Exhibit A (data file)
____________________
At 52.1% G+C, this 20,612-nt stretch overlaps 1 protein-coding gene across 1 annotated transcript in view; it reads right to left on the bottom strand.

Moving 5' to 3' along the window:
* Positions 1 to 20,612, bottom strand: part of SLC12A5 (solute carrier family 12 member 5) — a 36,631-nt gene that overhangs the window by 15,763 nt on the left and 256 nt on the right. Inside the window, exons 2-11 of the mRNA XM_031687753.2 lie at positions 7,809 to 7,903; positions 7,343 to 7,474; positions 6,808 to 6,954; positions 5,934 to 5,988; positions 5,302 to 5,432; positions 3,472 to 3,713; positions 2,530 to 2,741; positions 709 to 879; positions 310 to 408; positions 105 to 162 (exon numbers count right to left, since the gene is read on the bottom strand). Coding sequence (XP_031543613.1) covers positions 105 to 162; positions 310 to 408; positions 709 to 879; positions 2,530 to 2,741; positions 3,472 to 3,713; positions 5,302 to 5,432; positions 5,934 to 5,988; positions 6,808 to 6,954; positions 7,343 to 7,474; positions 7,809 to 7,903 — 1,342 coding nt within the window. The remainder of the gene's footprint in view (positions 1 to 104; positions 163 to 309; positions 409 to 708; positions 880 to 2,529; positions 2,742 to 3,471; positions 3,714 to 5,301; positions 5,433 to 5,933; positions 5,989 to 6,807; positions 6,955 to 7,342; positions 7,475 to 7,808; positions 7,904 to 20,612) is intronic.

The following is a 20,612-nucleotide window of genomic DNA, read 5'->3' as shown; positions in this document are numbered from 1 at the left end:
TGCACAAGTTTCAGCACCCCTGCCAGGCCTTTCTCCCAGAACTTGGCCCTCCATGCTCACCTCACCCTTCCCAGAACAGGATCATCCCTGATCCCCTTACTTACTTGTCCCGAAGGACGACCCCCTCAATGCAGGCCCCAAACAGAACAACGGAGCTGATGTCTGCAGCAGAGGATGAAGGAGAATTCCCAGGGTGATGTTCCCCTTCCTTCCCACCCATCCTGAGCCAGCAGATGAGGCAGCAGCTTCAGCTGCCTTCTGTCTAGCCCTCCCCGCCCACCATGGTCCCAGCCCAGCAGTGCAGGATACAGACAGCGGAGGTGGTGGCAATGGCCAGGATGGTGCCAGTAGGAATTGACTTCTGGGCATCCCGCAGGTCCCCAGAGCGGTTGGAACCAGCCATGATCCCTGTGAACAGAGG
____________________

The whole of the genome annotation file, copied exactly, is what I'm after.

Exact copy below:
At 52.1% G+C, this 20,612-nt stretch overlaps 1 protein-coding gene across 1 annotated transcript in view; it reads right to left on the bottom strand.

Moving 5' to 3' along the window:
* Positions 1 to 20,612, bottom strand: part of SLC12A5 (solute carrier family 12 member 5) — a 36,631-nt gene that overhangs the window by 15,763 nt on the left and 256 nt on the right. Inside the window, exons 2-11 of the mRNA XM_031687753.2 lie at positions 7,809 to 7,903; positions 7,343 to 7,474; positions 6,808 to 6,954; positions 5,934 to 5,988; positions 5,302 to 5,432; positions 3,472 to 3,713; positions 2,530 to 2,741; positions 709 to 879; positions 310 to 408; positions 105 to 162 (exon numbers count right to left, since the gene is read on the bottom strand). Coding sequence (XP_031543613.1) covers positions 105 to 162; positions 310 to 408; positions 709 to 879; positions 2,530 to 2,741; positions 3,472 to 3,713; positions 5,302 to 5,432; positions 5,934 to 5,988; positions 6,808 to 6,954; positions 7,343 to 7,474; positions 7,809 to 7,903 — 1,342 coding nt within the window. The remainder of the gene's footprint in view (positions 1 to 104; positions 163 to 309; positions 409 to 708; positions 880 to 2,529; positions 2,742 to 3,471; positions 3,714 to 5,301; positions 5,433 to 5,933; positions 5,989 to 6,807; positions 6,955 to 7,342; positions 7,475 to 7,808; positions 7,904 to 20,612) is intronic.

The following is a 20,612-nucleotide window of genomic DNA, read 5'->3' as shown; positions in this document are numbered from 1 at the left end:
TGCACAAGTTTCAGCACCCCTGCCAGGCCTTTCTCCCAGAACTTGGCCCTCCATGCTCACCTCACCCTTCCCAGAACAGGATCATCCCTGATCCCCTTACTTACTTGTCCCGAAGGACGACCCCCTCAATGCAGGCCCCAAACAGAACAACGGAGCTGATGTCTGCAGCAGAGGATGAAGGAGAATTCCCAGGGTGATGTTCCCCTTCCTTCCCACCCATCCTGAGCCAGCAGATGAGGCAGCAGCTTCAGCTGCCTTCTGTCTAGCCCTCCCCGCCCACCATGGTCCCAGCCCAGCAGTGCAGGATACAGACAGCGGAGGTGGTGGCAATGGCCAGGATGGTGCCAGTAGGAATTGACTTCTGGGCATCCCGCAGGTCCCCAGAGCGGTTGGAACCAGCCATGATCCCTGTGAACAGAGG